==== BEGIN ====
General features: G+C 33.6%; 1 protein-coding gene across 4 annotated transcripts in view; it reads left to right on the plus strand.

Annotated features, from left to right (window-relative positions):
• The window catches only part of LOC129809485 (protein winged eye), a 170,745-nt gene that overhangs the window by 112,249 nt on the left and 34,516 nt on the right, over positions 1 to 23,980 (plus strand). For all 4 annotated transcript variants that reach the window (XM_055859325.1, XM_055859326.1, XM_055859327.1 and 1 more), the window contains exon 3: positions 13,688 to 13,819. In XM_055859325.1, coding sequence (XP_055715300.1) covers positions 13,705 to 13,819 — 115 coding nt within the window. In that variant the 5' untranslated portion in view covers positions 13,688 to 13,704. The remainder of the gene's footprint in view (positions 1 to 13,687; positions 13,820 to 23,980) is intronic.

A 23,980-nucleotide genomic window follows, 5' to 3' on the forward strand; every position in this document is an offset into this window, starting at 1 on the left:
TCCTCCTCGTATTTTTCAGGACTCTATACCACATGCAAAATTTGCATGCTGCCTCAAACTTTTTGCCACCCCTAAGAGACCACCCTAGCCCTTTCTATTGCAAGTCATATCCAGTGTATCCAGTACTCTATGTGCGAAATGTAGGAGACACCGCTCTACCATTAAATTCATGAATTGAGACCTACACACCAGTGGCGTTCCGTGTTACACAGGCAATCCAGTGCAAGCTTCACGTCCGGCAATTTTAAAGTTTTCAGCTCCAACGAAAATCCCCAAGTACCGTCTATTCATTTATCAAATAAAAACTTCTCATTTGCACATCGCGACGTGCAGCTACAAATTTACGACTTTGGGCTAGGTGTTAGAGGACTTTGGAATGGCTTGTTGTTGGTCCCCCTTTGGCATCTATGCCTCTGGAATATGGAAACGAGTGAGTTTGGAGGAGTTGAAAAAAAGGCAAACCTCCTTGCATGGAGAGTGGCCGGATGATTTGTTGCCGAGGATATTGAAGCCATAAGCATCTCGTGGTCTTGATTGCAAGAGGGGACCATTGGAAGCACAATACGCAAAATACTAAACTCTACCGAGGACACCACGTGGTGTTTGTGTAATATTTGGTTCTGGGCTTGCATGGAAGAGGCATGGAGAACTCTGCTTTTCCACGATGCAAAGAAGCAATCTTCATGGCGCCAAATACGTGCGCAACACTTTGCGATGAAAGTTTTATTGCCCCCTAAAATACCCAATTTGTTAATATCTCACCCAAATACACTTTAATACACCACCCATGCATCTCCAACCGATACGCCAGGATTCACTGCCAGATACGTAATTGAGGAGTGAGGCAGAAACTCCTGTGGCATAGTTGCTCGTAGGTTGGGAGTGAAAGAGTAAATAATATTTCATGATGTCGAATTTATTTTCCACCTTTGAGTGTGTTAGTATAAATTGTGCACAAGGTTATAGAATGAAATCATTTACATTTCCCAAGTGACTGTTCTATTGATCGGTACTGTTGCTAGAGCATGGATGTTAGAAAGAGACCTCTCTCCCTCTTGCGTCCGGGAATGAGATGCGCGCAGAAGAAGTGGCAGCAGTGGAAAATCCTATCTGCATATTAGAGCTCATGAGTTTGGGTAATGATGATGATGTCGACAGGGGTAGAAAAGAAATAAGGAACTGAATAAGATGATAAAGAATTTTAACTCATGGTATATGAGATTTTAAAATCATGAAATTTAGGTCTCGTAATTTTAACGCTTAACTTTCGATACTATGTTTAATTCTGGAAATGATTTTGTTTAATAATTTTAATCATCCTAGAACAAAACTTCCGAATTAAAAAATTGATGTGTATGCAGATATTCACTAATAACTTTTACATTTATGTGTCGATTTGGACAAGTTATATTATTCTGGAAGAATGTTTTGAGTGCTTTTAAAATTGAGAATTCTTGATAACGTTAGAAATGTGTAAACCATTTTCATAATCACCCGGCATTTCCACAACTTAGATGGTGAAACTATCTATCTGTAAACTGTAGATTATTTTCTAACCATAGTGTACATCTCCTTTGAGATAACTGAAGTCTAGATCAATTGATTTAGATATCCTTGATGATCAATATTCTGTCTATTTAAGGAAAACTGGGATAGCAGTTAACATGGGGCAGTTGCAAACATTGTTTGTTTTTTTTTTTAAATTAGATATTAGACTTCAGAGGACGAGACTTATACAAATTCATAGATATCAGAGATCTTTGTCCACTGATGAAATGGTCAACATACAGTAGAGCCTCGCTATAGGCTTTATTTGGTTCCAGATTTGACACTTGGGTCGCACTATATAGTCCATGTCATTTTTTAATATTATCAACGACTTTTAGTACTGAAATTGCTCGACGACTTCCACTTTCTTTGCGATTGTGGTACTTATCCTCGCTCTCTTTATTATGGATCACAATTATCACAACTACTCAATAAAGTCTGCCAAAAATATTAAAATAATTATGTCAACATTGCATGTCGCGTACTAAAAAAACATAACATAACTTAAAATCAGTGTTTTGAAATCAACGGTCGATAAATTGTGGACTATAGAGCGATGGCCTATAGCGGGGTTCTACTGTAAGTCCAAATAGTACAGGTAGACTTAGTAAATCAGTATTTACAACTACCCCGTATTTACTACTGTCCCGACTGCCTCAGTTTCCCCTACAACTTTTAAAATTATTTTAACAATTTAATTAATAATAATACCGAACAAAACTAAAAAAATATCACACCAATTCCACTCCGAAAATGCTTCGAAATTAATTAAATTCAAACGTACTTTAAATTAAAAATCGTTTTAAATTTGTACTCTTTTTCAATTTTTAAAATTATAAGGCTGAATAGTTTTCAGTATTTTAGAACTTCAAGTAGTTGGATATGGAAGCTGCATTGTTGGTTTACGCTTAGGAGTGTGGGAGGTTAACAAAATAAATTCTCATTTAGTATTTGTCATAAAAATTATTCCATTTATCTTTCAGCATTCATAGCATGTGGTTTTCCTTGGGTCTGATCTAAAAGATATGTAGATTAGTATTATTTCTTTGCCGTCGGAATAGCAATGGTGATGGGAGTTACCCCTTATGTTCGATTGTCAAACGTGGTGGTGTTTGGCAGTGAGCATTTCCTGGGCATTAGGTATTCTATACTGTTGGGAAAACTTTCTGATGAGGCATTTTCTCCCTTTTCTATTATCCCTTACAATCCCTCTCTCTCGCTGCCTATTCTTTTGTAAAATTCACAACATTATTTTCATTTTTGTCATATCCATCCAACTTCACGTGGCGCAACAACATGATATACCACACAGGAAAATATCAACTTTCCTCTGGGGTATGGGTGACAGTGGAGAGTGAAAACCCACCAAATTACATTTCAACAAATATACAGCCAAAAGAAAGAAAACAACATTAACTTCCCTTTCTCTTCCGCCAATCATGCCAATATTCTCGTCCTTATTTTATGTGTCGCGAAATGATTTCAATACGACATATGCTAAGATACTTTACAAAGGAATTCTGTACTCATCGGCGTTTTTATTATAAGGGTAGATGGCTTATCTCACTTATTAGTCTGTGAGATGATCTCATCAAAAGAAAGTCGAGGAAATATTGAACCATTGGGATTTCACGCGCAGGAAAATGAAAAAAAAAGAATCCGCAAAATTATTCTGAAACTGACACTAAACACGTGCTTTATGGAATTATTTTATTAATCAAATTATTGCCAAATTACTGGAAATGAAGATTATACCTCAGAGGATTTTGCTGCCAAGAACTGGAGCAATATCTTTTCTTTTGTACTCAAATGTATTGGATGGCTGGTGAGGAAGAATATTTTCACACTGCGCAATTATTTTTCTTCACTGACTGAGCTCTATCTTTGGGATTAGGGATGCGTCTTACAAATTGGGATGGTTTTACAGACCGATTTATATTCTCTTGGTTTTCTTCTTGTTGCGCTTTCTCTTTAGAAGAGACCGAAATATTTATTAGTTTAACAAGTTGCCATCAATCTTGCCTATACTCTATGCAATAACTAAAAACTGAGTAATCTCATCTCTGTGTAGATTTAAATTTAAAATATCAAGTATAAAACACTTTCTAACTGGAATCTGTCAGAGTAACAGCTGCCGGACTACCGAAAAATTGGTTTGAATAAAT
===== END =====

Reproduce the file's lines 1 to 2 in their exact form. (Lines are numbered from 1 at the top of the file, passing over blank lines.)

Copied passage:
General features: G+C 33.6%; 1 protein-coding gene across 4 annotated transcripts in view; it reads left to right on the plus strand.

Annotated features, from left to right (window-relative positions):